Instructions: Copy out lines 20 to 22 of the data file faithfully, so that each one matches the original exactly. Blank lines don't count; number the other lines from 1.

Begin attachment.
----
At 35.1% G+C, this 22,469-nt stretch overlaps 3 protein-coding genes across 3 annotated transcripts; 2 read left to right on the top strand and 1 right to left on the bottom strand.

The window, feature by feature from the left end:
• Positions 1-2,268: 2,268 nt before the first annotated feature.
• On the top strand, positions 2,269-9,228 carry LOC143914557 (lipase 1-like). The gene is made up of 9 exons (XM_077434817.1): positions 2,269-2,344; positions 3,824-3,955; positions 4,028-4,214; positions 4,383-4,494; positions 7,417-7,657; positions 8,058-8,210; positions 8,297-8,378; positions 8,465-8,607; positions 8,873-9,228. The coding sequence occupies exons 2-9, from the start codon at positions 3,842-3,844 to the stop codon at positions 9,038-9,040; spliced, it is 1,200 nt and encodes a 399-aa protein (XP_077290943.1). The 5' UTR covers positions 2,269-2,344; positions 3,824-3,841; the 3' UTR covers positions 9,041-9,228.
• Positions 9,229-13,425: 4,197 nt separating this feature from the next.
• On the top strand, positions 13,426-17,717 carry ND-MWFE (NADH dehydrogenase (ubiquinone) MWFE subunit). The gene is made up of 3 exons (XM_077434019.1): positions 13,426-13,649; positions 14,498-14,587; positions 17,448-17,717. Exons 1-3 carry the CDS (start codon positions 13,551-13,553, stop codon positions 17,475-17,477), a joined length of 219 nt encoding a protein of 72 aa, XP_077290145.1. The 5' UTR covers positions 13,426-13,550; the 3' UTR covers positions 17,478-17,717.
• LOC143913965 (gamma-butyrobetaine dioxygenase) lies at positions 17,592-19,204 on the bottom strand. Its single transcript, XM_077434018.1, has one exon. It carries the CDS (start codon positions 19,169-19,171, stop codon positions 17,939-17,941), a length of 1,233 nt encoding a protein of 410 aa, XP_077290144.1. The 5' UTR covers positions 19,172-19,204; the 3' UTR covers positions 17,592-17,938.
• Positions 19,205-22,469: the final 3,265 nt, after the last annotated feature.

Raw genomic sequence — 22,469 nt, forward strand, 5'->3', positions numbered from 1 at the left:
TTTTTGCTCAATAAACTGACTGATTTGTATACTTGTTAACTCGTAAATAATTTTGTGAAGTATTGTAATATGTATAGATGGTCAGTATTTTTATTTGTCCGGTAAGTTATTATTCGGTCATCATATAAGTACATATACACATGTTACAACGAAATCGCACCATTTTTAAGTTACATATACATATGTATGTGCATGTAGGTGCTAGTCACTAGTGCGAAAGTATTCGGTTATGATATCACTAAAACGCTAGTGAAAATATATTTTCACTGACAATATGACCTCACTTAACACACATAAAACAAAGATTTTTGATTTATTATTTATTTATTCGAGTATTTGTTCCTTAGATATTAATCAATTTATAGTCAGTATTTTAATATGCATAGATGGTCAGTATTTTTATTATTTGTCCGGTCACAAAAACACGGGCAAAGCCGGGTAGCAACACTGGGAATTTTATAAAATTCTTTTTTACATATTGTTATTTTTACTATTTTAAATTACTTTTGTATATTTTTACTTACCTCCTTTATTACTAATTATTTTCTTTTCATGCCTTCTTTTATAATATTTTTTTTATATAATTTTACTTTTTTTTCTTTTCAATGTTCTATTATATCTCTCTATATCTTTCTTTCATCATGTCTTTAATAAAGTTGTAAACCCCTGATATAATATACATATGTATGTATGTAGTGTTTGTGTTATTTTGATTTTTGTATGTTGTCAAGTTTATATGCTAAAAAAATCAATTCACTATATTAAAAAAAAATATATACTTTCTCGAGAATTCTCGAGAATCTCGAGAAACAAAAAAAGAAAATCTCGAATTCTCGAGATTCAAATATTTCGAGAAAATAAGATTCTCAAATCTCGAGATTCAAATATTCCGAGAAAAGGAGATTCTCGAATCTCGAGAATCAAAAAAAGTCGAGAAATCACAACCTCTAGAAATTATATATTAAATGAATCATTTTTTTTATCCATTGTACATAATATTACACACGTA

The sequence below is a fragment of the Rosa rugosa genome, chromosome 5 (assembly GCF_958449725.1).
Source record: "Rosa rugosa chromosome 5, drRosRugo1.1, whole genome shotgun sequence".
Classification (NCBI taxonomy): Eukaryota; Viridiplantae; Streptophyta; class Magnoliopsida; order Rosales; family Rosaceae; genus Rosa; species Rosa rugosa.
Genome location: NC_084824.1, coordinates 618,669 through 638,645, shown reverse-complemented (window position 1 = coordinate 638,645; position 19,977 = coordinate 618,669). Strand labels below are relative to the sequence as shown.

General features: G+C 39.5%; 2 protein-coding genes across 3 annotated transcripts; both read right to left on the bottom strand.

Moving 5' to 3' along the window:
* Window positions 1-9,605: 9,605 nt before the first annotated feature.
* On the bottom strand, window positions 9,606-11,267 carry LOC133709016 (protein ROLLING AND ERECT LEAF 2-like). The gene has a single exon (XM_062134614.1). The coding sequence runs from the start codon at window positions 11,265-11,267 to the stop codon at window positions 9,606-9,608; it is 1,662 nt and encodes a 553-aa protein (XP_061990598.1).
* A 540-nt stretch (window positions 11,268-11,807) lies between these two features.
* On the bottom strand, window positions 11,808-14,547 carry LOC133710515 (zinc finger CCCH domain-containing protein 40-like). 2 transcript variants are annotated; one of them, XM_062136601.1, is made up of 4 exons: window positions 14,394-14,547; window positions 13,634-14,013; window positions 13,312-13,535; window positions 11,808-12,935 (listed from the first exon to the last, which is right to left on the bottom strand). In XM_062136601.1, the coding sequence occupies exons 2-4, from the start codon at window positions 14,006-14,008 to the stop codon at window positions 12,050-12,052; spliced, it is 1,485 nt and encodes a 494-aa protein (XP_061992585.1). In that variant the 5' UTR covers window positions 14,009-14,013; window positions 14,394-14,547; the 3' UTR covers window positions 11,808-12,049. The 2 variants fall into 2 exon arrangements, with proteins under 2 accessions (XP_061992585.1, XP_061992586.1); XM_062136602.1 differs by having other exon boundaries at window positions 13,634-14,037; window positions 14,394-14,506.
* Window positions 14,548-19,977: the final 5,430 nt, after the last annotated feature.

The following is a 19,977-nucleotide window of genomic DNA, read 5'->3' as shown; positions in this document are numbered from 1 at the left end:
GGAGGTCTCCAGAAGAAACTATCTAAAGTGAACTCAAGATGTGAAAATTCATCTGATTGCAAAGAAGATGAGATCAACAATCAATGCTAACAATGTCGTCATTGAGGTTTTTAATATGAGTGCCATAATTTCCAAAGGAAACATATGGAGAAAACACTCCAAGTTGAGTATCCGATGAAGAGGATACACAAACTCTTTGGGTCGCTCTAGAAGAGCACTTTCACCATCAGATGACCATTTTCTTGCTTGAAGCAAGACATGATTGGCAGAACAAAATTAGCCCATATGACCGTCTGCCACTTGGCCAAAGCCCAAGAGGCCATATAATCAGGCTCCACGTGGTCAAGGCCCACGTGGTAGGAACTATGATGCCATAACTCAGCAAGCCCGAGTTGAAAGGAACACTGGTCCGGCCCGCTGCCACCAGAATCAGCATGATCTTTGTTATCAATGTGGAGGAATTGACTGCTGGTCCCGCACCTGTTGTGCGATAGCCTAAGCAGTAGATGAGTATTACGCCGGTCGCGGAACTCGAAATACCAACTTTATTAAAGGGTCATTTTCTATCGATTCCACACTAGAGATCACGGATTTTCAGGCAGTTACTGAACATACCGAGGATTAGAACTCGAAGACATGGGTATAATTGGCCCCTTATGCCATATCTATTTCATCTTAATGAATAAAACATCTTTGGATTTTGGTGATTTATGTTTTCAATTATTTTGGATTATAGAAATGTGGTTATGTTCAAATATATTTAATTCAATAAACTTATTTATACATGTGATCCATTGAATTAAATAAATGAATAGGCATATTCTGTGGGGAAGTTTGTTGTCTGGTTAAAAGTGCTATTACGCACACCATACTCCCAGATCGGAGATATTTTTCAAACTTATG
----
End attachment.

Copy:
* On the bottom strand, window positions 11,808-14,547 carry LOC133710515 (zinc finger CCCH domain-containing protein 40-like). 2 transcript variants are annotated; one of them, XM_062136601.1, is made up of 4 exons: window positions 14,394-14,547; window positions 13,634-14,013; window positions 13,312-13,535; window positions 11,808-12,935 (listed from the first exon to the last, which is right to left on the bottom strand). In XM_062136601.1, the coding sequence occupies exons 2-4, from the start codon at window positions 14,006-14,008 to the stop codon at window positions 12,050-12,052; spliced, it is 1,485 nt and encodes a 494-aa protein (XP_061992585.1). In that variant the 5' UTR covers window positions 14,009-14,013; window positions 14,394-14,547; the 3' UTR covers window positions 11,808-12,049. The 2 variants fall into 2 exon arrangements, with proteins under 2 accessions (XP_061992585.1, XP_061992586.1); XM_062136602.1 differs by having other exon boundaries at window positions 13,634-14,037; window positions 14,394-14,506.
* Window positions 14,548-19,977: the final 5,430 nt, after the last annotated feature.

The following is a 19,977-nucleotide window of genomic DNA, read 5'->3' as shown; positions in this document are numbered from 1 at the left end: